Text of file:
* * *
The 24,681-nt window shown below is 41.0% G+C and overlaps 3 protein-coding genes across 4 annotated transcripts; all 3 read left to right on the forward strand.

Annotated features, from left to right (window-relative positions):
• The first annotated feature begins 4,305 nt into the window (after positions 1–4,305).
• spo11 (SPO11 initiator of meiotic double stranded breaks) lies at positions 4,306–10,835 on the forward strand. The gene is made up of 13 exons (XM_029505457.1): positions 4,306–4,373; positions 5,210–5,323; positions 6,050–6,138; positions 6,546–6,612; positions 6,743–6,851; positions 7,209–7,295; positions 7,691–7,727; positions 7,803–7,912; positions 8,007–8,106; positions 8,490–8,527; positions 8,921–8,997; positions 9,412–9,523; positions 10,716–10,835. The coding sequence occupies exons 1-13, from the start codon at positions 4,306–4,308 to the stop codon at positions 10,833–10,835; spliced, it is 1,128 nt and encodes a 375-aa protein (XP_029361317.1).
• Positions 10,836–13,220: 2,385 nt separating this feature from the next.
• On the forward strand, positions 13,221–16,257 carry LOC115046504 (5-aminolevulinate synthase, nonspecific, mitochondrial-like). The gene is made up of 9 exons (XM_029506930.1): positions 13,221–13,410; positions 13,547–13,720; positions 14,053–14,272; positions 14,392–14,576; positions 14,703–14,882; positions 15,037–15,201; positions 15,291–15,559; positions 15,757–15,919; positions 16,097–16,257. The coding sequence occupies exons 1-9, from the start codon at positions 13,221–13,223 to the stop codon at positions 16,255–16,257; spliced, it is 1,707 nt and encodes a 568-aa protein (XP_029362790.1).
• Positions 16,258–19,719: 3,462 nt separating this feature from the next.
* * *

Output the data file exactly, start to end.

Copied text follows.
The 24,681-nt window shown below is 41.0% G+C and overlaps 3 protein-coding genes across 4 annotated transcripts; all 3 read left to right on the forward strand.

Annotated features, from left to right (window-relative positions):
• The first annotated feature begins 4,305 nt into the window (after positions 1–4,305).
• spo11 (SPO11 initiator of meiotic double stranded breaks) lies at positions 4,306–10,835 on the forward strand. The gene is made up of 13 exons (XM_029505457.1): positions 4,306–4,373; positions 5,210–5,323; positions 6,050–6,138; positions 6,546–6,612; positions 6,743–6,851; positions 7,209–7,295; positions 7,691–7,727; positions 7,803–7,912; positions 8,007–8,106; positions 8,490–8,527; positions 8,921–8,997; positions 9,412–9,523; positions 10,716–10,835. The coding sequence occupies exons 1-13, from the start codon at positions 4,306–4,308 to the stop codon at positions 10,833–10,835; spliced, it is 1,128 nt and encodes a 375-aa protein (XP_029361317.1).
• Positions 10,836–13,220: 2,385 nt separating this feature from the next.
• On the forward strand, positions 13,221–16,257 carry LOC115046504 (5-aminolevulinate synthase, nonspecific, mitochondrial-like). The gene is made up of 9 exons (XM_029506930.1): positions 13,221–13,410; positions 13,547–13,720; positions 14,053–14,272; positions 14,392–14,576; positions 14,703–14,882; positions 15,037–15,201; positions 15,291–15,559; positions 15,757–15,919; positions 16,097–16,257. The coding sequence occupies exons 1-9, from the start codon at positions 13,221–13,223 to the stop codon at positions 16,255–16,257; spliced, it is 1,707 nt and encodes a 568-aa protein (XP_029362790.1).
• Positions 16,258–19,719: 3,462 nt separating this feature from the next.